Tapestry and cloth weaving have less in common than their sharing of the word “weaving” would indicate. Both are indeed weaving and share the following characteristics: They rely on the interlacement of warp and weft; the warps (the threads that are attached to the loom) run parallel to each other; the weft (the threads that are woven into the warp run at right angles to the warp and inter-cross. But that is the extent of their relationship since the balance of these two very different weaves produces final products that are radically different from one another.
Cloth weaving can be either simple or complex but the resulting fabric is always somewhat balanced. By this I mean that the ratio of warp to weft is fairly even so that both show, possibly one more than the other, but still creating enough of a balance that the warp and weft are visible. Tapestry, on the other hand, is completely weft-faced. This means that the warp does not show at all. Just this difference alone is enough to set these weaves completely apart. A fabric that is completely weft-faced will be much stiffer than a balanced weave and, because the warp does not show and hence does not affect the appearance of the fabric, the application of the weft is all that counts in creating a design. The difference does not end here. Tapestry involves the use of discontinuous wefts. No given weft ever travels across the entire weaving (generally speaking), whereas in cloth weaving wefts generally do travel across the entire weaving.
Cloth weaving can produce stunning works of art intended for both decoration and clothing, but in general its purpose is to produce functional material. Tapestry has been used to create functional items such as rugs, saddle bags, and other items intended to be sturdy and withstand wear. But tapestry is most famous for the wall hangings created to decorate and insulate the walls of castles. Many different cultures have created tapestries and within those cultures certain techniques dominate, creating some confusion as to the difference, for example, among a Navajo rug and a European tapestry or a Coptic tapestry. The basis of all these tapestries is essentially the same since the warp is covered and the resulting fabric is pictorial and that design is based on the placement of the weft alone.
Although both cloth weaving and tapestry can theoretically be created on the same kind of loom, there are dedicated cloth and tapestry looms that provide certain elements to facilitate the proper weaving of each. A cloth loom does not require the same kind of tension that a tapestry loom does. However, more than two shafts (the movable parts of the loom that hold the heddles and allow for the raising and lowering of the warps in order to create a shed, which is simply a word to describe the space between these two sets of threads) is preferred for a cloth loom in order to produce the stunning possible number of weaving structures. Tapestry, on the other hand, requires a lot of tension but only two shafts (although some tapestry looms, such as Navajo looms, do not have any shafts but rather employ a more manual method for separating the threads). There are looms that will accomplish both cloth weaving and tapestry, but in general it is best to have looms devoted to one or the other. A cloth loom will generally not provide the necessary tension to weave tapestry and will potentially provide options that are not at all necessary for tapestry. A good analogy would be the mountain bike versus a road bike. You can ride a mountain bike on the road but it’s a lot more efficient and faster to ride a road bike on a road. It’s nearly impossible to ride a road bike on a dirt trail. If you intend to do both with passion you are best off owning both kinds of bikes.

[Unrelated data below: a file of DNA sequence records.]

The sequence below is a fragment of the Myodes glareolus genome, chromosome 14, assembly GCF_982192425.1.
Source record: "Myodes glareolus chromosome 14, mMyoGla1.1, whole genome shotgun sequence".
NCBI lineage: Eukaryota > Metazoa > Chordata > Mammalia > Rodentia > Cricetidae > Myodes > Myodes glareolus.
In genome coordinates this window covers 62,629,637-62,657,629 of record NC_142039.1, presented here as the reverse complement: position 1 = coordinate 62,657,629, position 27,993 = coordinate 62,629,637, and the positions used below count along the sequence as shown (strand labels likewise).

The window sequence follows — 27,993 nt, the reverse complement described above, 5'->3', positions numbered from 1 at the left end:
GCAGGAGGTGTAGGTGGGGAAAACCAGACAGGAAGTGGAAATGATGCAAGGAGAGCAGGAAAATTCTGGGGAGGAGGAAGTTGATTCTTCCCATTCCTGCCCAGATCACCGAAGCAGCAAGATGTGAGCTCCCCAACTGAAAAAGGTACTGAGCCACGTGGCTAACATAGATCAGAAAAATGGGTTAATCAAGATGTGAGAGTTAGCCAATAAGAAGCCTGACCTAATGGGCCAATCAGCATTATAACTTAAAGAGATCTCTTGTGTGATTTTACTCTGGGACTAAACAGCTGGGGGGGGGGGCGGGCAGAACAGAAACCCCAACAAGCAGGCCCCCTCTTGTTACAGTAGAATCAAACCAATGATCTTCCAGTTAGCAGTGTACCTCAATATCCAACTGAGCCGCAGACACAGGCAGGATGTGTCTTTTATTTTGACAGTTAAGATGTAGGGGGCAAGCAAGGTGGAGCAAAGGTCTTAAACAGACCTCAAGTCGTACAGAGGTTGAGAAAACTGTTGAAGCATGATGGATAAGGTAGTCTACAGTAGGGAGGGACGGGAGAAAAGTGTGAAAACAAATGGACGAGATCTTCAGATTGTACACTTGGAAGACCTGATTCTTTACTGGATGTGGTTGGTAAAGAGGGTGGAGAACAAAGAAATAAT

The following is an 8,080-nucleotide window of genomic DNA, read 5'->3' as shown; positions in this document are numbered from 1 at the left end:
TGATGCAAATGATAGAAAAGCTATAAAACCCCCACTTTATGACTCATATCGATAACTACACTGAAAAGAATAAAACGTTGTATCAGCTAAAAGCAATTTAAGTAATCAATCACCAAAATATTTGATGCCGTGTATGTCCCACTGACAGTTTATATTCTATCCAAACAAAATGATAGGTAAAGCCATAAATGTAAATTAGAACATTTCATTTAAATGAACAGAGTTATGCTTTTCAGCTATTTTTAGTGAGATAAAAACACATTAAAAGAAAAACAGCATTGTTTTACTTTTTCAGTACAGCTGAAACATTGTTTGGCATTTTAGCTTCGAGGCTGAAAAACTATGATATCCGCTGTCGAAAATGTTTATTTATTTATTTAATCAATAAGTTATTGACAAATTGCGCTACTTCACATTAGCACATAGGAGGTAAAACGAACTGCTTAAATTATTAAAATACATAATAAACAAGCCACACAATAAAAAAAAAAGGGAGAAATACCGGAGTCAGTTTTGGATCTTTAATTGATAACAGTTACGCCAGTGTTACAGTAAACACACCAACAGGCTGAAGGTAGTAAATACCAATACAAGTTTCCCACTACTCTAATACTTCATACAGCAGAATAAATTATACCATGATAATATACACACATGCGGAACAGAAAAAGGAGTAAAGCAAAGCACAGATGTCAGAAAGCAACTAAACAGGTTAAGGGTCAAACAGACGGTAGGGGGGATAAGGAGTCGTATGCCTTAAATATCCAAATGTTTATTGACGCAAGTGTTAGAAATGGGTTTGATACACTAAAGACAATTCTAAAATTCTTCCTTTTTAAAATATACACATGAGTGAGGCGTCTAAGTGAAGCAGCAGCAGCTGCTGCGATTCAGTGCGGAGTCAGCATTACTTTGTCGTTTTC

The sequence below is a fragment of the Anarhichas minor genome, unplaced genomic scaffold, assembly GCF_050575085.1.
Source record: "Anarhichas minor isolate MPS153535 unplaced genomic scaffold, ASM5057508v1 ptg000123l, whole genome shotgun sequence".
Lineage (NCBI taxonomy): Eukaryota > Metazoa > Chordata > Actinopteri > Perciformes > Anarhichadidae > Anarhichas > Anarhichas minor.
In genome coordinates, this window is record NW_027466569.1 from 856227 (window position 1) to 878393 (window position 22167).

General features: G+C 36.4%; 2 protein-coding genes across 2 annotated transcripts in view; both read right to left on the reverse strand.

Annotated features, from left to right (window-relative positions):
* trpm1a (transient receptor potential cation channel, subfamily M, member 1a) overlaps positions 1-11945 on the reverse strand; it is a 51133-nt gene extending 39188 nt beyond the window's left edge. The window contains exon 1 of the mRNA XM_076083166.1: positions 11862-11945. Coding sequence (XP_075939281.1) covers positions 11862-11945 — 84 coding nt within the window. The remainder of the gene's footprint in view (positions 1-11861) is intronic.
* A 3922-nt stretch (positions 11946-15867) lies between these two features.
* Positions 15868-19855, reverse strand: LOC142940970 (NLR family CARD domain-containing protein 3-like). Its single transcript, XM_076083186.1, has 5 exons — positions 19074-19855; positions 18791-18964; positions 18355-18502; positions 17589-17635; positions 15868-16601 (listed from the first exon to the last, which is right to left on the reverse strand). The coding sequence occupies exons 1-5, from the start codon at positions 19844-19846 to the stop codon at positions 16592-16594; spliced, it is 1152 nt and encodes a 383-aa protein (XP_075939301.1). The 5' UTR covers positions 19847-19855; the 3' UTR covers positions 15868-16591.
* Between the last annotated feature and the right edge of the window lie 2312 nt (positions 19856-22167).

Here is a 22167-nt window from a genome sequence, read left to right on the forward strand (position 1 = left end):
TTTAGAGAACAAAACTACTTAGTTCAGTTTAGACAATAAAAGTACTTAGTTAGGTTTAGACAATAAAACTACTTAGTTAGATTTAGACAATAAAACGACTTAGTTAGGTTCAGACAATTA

I find that the personality that loves tapestry does not necessarily love cloth weaving. I am of that ilk. The same applies in the opposite direction. Cloth weavers are able to patiently set up their looms over the course of hours and days and then quickly weave yards and yards of cloth. Tapestry looms are relatively quickly set up but the weaving takes a very long time. The relative nature of a cloth weaving is predetermined by the threading of the warp. Certain elements can be modified, of course, by the shedding pattern (which warps are raised) and the choice of weft, but since the warp shows its color and threading cannot be changed during the course of weaving, the major elements of a cloth weaving are set in place when you warp the loom. Since the tapestry warp is completely covered by the weft, it can only effect the tapestry by its set (how close or far apart the warps are spaced) and the size of the warp. The warp has to be in correct relationship to the weft so that the tapestry remains weft-faced.
Tapestry is like painting. The warp creates a canvas on which one paints with fiber. But unlike painting, the final and necessary structure of the “canvas” is only created once the weft is applied. Hence, tapestry becomes a very architectural kind of artwork since the structure is created from the bottom up. What was woven at the beginning cannot be changed after the fact. One does not have the luxury of the whole page to play with since the page only exists in the tapestry as the “paint” is applied. It’s an interesting constraint that can create as many mistakes as accidental successes. But whereas tapestry is like painting, it is also still weaving and hence takes its own unique place in the world of art.
This is a re-post of a 2008 blog post by Mirrix CEO Claudia Chase